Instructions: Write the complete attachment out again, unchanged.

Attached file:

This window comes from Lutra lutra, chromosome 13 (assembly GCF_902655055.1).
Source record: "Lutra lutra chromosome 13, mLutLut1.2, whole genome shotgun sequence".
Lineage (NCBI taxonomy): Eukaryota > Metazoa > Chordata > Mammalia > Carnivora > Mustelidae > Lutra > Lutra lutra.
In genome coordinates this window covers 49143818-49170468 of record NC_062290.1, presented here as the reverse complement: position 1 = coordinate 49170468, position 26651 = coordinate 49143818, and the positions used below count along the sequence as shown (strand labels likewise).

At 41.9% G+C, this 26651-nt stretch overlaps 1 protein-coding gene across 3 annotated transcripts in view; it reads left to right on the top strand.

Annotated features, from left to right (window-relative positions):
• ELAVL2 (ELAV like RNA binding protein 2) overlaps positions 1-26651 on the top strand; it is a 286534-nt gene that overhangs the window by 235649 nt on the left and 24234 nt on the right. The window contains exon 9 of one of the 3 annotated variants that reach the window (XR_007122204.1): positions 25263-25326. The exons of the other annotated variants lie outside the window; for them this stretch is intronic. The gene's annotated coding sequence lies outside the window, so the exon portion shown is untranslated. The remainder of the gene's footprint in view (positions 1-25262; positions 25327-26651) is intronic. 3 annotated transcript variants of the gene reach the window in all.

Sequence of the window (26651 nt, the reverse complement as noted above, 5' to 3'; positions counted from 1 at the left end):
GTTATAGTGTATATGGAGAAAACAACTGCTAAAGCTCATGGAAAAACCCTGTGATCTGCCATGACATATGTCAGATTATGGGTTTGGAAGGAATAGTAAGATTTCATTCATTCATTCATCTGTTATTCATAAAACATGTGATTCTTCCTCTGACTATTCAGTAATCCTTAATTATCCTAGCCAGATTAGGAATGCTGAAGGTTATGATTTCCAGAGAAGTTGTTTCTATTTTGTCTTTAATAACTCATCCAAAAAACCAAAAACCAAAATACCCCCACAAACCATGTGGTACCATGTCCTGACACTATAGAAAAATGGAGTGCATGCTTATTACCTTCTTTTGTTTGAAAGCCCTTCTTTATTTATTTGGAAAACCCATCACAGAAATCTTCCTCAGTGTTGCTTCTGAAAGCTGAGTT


This window comes from Lutra lutra, chromosome 13 (assembly GCF_902655055.1).
Source record: "Lutra lutra chromosome 13, mLutLut1.2, whole genome shotgun sequence".
Lineage (NCBI taxonomy): Eukaryota > Metazoa > Chordata > Mammalia > Carnivora > Mustelidae > Lutra > Lutra lutra.
In genome coordinates this window covers 49143818-49170468 of record NC_062290.1, presented here as the reverse complement: position 1 = coordinate 49170468, position 26651 = coordinate 49143818, and the positions used below count along the sequence as shown (strand labels likewise).

At 41.9% G+C, this 26651-nt stretch overlaps 1 protein-coding gene across 3 annotated transcripts in view; it reads left to right on the top strand.

Annotated features, from left to right (window-relative positions):
• ELAVL2 (ELAV like RNA binding protein 2) overlaps positions 1-26651 on the top strand; it is a 286534-nt gene that overhangs the window by 235649 nt on the left and 24234 nt on the right. The window contains exon 9 of one of the 3 annotated variants that reach the window (XR_007122204.1): positions 25263-25326. The exons of the other annotated variants lie outside the window; for them this stretch is intronic. The gene's annotated coding sequence lies outside the window, so the exon portion shown is untranslated. The remainder of the gene's footprint in view (positions 1-25262; positions 25327-26651) is intronic. 3 annotated transcript variants of the gene reach the window in all.

Sequence of the window (26651 nt, the reverse complement as noted above, 5' to 3'; positions counted from 1 at the left end):
GTTATAGTGTATATGGAGAAAACAACTGCTAAAGCTCATGGAAAAACCCTGTGATCTGCCATGACATATGTCAGATTATGGGTTTGGAAGGAATAGTAAGATTTCATTCATTCATTCATCTGTTATTCATAAAACATGTGATTCTTCCTCTGACTATTCAGTAATCCTTAATTATCCTAGCCAGATTAGGAATGCTGAAGGTTATGATTTCCAGAGAAGTTGTTTCTATTTTGTCTTTAATAACTCATCCAAAAAACCAAAAACCAAAATACCCCCACAAACCATGTGGTACCATGTCCTGACACTATAGAAAAATGGAGTGCATGCTTATTACCTTCTTTTGTTTGAAAGCCCTTCTTTATTTATTTGGAAAACCCATCACAGAAATCTTCCTCAGTGTTGCTTCTGAAAGCTGAGTT